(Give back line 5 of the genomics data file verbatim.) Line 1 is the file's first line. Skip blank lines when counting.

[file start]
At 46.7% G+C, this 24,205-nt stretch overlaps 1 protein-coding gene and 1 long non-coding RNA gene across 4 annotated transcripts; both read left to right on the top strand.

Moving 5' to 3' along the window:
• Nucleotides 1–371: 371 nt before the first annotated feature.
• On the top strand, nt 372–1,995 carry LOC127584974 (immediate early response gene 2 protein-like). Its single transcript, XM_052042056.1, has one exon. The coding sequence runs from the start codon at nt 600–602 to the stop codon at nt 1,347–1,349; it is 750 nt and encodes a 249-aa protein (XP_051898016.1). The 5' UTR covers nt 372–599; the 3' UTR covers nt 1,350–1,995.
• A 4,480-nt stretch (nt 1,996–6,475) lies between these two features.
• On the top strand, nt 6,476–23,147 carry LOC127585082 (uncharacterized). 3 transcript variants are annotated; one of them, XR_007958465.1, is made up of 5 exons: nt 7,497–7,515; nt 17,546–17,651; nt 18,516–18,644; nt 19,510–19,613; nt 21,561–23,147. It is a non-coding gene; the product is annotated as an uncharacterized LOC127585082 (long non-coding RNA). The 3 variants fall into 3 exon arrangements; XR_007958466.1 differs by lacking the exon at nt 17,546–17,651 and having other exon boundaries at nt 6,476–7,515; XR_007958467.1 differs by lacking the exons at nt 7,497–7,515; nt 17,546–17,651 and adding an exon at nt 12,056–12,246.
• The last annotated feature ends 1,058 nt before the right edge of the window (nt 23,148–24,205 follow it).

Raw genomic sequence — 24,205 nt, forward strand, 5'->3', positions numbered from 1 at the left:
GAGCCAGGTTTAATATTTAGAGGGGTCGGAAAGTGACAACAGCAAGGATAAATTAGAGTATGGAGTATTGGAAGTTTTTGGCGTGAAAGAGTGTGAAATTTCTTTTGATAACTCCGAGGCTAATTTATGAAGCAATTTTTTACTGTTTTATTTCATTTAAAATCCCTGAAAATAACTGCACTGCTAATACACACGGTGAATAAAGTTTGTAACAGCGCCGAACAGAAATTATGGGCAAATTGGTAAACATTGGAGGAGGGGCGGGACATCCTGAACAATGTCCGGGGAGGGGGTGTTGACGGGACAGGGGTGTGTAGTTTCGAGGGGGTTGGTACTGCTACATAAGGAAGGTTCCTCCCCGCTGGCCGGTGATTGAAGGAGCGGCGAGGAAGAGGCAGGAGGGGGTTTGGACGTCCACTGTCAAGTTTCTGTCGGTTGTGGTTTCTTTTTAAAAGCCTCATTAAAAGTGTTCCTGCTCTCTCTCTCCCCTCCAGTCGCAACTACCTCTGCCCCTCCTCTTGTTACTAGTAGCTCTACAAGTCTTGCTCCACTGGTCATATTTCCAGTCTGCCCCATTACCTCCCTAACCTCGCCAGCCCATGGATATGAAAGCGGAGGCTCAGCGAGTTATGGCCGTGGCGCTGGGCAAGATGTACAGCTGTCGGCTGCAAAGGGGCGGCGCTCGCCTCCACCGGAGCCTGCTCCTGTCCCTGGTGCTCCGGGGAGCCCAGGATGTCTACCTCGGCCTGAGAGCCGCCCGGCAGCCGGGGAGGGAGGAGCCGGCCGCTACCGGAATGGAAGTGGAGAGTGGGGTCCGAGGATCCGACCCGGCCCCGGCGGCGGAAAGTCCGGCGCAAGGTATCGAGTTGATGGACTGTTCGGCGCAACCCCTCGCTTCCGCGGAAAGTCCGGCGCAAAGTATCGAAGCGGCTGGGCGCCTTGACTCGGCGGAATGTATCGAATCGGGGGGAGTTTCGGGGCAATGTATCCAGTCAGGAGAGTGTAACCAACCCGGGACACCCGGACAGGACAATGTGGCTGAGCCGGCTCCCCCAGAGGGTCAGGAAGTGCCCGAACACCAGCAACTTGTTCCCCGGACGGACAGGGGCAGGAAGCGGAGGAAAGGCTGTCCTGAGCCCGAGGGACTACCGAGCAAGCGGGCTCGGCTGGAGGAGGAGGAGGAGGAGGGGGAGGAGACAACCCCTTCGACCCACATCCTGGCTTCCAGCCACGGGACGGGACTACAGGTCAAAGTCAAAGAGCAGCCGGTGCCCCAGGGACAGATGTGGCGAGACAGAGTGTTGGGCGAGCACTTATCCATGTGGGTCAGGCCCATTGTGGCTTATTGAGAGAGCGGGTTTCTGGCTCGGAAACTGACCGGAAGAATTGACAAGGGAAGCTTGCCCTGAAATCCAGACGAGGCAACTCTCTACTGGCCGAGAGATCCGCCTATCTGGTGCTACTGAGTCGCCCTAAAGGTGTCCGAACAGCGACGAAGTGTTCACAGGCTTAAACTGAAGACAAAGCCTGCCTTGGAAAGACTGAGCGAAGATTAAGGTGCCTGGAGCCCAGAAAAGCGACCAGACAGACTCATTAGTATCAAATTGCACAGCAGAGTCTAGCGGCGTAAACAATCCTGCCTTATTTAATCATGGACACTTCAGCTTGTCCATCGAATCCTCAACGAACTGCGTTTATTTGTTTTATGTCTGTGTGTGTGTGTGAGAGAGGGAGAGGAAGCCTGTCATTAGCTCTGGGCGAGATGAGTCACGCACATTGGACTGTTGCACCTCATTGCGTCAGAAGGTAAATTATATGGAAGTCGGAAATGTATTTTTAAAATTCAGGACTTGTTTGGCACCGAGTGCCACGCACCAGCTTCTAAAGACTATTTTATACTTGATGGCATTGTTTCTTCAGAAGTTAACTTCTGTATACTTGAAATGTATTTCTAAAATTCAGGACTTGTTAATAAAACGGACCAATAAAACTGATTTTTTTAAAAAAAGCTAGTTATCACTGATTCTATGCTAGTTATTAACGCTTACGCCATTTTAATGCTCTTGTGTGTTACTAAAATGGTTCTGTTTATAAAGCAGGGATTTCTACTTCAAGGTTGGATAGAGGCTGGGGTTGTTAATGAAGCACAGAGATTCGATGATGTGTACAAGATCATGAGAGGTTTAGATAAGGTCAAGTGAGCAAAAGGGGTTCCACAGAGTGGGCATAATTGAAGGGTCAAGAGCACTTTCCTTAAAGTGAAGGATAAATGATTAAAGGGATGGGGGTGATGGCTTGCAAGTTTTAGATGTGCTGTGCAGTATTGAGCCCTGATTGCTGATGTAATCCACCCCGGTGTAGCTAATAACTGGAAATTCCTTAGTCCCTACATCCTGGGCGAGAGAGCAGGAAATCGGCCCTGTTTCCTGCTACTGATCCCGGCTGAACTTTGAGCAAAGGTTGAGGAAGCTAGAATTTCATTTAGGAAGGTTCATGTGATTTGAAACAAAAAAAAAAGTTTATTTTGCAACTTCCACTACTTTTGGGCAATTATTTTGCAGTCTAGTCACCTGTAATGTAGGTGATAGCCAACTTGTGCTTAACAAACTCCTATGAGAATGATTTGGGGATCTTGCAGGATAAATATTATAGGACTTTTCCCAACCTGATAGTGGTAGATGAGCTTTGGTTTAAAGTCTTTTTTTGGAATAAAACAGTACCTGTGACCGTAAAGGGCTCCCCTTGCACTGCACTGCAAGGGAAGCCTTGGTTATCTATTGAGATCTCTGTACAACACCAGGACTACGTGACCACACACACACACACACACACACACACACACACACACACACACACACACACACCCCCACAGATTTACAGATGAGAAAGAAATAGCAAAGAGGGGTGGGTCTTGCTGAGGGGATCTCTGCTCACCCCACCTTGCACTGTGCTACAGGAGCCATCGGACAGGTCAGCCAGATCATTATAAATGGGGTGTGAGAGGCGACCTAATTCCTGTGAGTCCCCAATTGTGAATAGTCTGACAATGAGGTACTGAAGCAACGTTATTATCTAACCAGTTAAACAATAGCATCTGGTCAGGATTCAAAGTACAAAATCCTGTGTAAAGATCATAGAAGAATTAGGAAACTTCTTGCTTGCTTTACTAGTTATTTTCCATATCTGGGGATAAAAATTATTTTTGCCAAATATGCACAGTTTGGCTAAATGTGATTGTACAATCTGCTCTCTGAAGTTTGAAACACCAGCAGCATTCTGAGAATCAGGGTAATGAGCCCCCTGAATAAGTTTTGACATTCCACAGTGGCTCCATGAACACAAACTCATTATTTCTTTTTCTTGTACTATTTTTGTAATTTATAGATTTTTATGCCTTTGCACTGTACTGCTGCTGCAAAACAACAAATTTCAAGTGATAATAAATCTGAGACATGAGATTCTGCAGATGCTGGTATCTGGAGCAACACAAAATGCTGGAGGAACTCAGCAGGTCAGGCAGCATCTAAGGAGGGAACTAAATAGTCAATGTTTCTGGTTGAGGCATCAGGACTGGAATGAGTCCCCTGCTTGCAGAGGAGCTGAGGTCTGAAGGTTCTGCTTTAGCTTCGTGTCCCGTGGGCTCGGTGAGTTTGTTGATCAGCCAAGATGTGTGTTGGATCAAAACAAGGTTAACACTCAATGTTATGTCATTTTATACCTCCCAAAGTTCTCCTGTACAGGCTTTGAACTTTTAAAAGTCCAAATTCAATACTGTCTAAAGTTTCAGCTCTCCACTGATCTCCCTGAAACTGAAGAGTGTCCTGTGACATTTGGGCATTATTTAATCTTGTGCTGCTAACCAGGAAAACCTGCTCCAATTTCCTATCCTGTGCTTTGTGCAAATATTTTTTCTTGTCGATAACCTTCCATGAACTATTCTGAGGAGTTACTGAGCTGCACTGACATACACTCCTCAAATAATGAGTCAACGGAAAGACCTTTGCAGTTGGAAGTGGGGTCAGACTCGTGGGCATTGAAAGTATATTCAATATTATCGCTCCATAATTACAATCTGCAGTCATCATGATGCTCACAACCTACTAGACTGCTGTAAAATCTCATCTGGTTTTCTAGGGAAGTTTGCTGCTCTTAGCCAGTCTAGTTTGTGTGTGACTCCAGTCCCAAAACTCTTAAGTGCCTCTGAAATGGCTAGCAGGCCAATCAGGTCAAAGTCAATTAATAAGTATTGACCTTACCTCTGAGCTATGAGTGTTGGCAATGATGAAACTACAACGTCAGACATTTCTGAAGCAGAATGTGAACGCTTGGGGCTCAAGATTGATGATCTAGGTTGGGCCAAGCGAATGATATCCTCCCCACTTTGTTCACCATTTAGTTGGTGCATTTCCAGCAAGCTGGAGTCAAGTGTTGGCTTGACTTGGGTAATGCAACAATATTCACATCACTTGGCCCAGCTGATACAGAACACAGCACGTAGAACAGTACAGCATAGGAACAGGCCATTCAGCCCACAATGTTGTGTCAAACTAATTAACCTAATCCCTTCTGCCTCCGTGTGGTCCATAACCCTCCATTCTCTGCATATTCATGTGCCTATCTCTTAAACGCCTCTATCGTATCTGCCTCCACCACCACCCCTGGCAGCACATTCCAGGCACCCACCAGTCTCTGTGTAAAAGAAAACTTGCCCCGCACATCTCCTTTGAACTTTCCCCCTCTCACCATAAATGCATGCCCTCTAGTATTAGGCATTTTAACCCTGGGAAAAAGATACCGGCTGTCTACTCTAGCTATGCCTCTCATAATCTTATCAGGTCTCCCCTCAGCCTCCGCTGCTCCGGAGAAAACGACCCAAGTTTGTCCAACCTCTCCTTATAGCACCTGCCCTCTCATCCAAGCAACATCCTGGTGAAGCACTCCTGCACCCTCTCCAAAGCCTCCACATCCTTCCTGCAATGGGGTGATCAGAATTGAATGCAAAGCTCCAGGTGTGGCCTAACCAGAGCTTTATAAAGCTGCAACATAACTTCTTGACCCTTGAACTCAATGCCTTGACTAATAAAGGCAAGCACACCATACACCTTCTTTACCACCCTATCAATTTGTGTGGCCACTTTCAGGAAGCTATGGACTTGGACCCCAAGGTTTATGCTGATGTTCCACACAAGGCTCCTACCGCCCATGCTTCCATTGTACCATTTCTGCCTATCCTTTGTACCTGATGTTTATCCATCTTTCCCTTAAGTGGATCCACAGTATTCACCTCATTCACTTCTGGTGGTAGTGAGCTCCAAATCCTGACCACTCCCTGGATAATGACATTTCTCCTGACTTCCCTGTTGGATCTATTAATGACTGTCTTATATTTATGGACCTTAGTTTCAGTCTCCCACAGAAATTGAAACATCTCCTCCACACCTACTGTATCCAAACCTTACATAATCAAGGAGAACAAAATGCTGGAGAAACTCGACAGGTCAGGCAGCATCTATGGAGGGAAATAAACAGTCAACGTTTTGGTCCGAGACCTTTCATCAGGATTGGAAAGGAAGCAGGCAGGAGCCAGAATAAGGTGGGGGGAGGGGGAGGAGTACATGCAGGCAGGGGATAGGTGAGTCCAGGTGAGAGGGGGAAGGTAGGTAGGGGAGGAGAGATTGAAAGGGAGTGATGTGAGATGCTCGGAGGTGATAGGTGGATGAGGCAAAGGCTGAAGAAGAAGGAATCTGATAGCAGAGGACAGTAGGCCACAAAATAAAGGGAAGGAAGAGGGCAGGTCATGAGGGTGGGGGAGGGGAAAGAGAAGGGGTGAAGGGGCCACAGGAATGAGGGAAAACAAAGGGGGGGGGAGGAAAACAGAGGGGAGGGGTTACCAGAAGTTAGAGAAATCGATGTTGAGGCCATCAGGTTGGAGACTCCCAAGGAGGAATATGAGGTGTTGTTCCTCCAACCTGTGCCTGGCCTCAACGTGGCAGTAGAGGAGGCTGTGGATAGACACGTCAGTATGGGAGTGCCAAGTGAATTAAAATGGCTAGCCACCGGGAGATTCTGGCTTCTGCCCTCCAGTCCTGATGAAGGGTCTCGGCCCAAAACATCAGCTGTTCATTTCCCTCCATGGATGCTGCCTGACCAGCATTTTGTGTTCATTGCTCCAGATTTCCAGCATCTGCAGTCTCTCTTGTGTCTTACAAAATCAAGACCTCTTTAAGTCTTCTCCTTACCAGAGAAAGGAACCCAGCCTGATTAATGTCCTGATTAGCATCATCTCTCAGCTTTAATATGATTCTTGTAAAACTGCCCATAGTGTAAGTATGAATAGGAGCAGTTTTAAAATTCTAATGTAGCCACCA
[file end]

• A 4,480-nt stretch (nt 1,996–6,475) lies between these two features.